(9:30) Exit polls in Indiana: White evangelicals break for McCain 69-30, compared to 2004’s 77-22 break for Bush. An improvement for Democrats, no question. But GOM stresses that comparing 2008 evangelical numbers to 2004 ain’t fair, given Bush’s special bond with those voters.
What really strikes GOM is that evangelical turnout, as high as it was in 2004, is up even higher as a share of the total electorate this year: 43-percent of the electorate in Indiana today, compared to 35-percent in 2004. This blows the theory that evangelicals would stay home this year out of the water. Exactly the opposite has happened.
(10:07) In Ohio, which the networks have called for Obama, the Illinois senator won Catholics 51-47. That’ compared to a 55-44 Ohio Catholic breakdown for Bush in 2004. It’s a small but significant inroad for Obama. That’s what his faith outreach seems to be adding up to: modest but important gains among important faith constituencies–though still losing some of the important ones–that are adding up to narrow victories in places lik the Buckeye State.
(10:15) The media, and GOM, are obsessed with how white evangelicals and white Catholics are voting. Obama is making modest inroads among those groups compared to 2004, though the patterns in those groups line up with the historical patterns that predated 2004. But he’s making much bigger gains among minority voters and those who identify as having no religion. In 2004, “white nones” went to Bush 64 – 36. This time, they broke for Obama 74 – 12. Now that’s an inroad. Yes, Obama is making some gains among the faithful. But it’s the unreligious who really swoon for him.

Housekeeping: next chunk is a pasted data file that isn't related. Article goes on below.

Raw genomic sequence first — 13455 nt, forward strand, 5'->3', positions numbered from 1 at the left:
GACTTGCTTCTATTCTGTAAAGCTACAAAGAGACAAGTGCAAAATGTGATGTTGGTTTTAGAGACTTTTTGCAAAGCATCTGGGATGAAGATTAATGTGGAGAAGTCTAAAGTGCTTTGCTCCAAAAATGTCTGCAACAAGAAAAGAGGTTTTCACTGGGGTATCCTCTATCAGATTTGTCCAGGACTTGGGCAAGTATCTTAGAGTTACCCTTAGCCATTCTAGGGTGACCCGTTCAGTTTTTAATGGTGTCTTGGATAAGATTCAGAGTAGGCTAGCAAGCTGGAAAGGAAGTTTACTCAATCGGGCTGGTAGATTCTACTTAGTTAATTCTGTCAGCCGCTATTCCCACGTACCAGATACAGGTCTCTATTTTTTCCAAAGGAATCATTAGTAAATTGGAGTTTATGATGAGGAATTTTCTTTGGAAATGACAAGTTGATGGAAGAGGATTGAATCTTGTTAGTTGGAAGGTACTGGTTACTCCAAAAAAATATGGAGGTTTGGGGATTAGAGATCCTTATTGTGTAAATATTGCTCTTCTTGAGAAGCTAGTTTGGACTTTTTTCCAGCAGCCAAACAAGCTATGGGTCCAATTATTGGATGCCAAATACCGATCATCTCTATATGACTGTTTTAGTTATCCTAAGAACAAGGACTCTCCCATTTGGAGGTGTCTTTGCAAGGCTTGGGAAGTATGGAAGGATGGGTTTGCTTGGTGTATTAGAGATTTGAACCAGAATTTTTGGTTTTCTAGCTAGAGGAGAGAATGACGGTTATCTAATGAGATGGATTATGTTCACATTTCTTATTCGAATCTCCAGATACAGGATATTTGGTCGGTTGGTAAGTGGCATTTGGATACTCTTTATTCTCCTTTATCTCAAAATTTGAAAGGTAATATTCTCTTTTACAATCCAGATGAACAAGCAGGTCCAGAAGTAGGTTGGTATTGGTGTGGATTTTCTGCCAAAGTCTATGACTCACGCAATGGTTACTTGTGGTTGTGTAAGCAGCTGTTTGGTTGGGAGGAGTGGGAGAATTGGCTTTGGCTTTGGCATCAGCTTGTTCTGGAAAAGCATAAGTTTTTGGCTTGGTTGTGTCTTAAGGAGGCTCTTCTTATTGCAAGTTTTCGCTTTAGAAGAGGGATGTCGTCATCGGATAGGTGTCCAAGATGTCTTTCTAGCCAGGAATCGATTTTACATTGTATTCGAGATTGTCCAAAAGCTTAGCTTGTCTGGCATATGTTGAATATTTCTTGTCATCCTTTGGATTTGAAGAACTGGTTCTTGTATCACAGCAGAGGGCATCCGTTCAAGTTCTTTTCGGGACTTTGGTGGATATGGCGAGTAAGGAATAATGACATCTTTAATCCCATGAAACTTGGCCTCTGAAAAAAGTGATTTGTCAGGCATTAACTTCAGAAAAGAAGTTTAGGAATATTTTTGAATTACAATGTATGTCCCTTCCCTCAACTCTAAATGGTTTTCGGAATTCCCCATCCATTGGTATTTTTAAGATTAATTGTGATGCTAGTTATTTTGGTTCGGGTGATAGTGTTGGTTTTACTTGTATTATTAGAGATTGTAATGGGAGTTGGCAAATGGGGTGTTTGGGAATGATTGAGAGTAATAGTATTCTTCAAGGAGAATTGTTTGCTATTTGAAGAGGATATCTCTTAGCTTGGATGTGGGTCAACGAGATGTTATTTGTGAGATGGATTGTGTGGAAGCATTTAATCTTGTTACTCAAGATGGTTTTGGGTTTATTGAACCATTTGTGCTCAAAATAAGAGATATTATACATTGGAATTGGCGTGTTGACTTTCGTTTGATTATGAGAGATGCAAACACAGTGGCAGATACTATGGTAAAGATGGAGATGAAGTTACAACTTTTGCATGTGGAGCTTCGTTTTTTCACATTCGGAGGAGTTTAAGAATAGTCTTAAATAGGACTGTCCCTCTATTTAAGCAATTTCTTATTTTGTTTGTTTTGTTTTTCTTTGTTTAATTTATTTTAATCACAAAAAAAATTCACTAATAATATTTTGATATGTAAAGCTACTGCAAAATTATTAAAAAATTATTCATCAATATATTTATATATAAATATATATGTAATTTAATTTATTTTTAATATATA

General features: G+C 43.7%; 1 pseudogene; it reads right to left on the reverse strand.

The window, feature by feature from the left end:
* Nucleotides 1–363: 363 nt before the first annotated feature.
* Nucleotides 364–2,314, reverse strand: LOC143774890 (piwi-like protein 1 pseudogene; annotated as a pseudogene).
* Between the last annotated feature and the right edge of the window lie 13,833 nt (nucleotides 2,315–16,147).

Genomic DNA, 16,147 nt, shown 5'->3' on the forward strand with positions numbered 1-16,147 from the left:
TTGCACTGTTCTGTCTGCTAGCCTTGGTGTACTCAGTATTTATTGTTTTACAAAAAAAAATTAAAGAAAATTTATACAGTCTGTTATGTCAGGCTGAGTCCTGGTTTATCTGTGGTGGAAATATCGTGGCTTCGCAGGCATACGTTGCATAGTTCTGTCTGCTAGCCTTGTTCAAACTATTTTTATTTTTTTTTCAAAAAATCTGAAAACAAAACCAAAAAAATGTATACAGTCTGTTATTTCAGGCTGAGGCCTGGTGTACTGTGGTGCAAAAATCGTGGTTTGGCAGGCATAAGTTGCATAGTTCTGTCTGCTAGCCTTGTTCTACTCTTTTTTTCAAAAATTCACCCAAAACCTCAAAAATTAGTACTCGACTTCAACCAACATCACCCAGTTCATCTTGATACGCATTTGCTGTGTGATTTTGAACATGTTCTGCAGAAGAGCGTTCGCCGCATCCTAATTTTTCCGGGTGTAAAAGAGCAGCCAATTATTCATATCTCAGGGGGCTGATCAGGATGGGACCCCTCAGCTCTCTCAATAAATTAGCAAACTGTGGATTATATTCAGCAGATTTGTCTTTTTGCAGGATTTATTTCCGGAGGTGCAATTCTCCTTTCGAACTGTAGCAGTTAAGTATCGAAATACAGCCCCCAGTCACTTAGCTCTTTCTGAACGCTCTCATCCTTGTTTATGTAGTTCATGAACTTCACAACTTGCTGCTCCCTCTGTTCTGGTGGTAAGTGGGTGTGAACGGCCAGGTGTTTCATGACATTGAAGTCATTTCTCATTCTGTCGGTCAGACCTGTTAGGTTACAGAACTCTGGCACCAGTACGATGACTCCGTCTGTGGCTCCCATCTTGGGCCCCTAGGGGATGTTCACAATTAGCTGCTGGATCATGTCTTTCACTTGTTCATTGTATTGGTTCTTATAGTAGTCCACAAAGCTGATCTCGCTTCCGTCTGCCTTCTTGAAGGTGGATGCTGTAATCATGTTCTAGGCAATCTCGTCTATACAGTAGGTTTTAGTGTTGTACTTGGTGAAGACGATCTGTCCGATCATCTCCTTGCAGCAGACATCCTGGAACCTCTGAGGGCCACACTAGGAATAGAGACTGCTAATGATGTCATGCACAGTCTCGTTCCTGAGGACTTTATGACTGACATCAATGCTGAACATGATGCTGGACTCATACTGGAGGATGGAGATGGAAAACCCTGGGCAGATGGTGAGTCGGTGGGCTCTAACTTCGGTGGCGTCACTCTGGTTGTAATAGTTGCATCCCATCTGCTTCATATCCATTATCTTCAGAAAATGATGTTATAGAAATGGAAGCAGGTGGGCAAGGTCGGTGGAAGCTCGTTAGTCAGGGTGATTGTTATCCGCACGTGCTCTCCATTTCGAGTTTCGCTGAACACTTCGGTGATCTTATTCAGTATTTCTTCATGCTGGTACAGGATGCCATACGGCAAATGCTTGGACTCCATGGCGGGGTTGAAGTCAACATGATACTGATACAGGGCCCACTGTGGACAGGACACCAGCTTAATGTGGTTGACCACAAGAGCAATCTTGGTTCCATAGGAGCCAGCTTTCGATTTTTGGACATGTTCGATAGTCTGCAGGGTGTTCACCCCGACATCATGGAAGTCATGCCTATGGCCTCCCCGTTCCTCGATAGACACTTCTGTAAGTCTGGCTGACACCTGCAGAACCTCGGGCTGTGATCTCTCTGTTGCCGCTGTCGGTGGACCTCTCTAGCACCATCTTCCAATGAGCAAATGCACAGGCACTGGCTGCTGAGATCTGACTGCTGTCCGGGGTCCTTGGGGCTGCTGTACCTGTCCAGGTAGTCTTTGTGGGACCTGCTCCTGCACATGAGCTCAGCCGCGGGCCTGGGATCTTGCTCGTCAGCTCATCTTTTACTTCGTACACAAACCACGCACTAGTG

(10:50) In Pennsylvania, Obama lost Catholics 52 – 48, even though John Kerry narrowly won them in 2004. Obama split Protestants evenly with McCain. So how did he win the Keystone state? Big spikes in the “other religion” and “no religion” categories. That’s as important a story as the (much remarked upon) success of Obama’s religious outreach.
(11:00) Obama wins.


More from Beliefnet and our partners
Close Ad